Peru Court Rules Judge Can Stay on Berenson Case

Reuters -- 4 May 2001

by Daniel Flynn

LIMA, Peru - A Peruvian court retrying jailed American Lori Berenson on terrorist charges threw out on Friday a defense motion to have its presiding judge removed on grounds of bias and links to Peru's corrupt ex-spy chief.

The defense alleged that in a 1999 newspaper interview, court president Marcos Ibazeta had opposed a retrial for Berenson, sentenced to life imprisonment in 1996 as a leader of the leftist Tupac Amaru Revolutionary Movement (MRTA) rebels.

By a 2-1 vote, the judges' panel, including Ibazeta, ruled the motion was technically inadmissible as it was based on information available before the trial began in March. They did not rule on whether Ibazeta had shown bias.

Ibazeta, who is running for Peru's human rights ombudsman and has faced accusations of links to the Andean nation's fugitive spy chief, voted for considering the motion.

Defense lawyer Jose Sandoval said he would appeal to Peru's Supreme Court, which would have two weeks to make a ruling.

``This should have been handled differently ... Ibazeta should not be on a tribunal when there are doubts about him,'' he told reporters outside the courtroom in a Lima jail.

Sandoval has said he delayed presenting his appeal against the judge while he verified his information.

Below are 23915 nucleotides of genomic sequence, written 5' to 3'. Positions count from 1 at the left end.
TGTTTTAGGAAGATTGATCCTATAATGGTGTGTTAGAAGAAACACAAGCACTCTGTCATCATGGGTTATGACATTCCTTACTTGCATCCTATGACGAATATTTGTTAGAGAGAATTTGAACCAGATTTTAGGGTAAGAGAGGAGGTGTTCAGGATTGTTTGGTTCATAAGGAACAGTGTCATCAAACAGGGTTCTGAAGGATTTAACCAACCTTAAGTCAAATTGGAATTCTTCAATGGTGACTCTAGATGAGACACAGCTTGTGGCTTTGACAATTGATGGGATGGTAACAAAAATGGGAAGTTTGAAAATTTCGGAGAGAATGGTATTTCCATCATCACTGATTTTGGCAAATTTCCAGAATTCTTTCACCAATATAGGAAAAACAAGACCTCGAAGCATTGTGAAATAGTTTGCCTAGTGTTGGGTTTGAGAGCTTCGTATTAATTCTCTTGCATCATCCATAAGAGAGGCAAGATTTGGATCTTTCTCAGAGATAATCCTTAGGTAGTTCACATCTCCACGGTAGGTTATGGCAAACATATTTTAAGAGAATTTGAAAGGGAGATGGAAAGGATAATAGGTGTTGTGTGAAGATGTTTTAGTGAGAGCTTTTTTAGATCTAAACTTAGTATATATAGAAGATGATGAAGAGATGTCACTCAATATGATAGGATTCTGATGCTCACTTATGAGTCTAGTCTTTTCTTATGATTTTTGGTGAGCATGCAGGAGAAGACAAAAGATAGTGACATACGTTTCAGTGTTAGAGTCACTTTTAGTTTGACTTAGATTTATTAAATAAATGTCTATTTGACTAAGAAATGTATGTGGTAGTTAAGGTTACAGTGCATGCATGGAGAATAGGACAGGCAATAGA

Last year, Peru overturned Berenson's conviction by a hooded military judge, saying new evidence suggested she had links with the MRTA but was not a rebel leader. Human rights groups slammed the original trial as a parody of justice.

The New Yorker, who faces a possible 20-year sentence, denies all charges in the trial whose verdict is expected May 21-25. She says her conviction was an example of human rights abuses under hard-line ex-President Alberto Fujimori.

Berenson, 31, has won sympathy in the United States, but she has little support in Peru where rebel violence -- now greatly reduced -- has killed about 30,000 people.

Berenson's lawyer and family have alleged repeated violations of due process in her retrial.

Ibazeta denied links to ex-spy chief Vladimiro Montesinos, who allegedly used bribes to control Peru's courts.

Countering Sandoval's allegations that a transcript of a conversation revealed Montesinos' trust in him, Ibazeta quoted another recorded excerpt in which he said the ex-intelligence chief described him as part of ``a group of enemies.''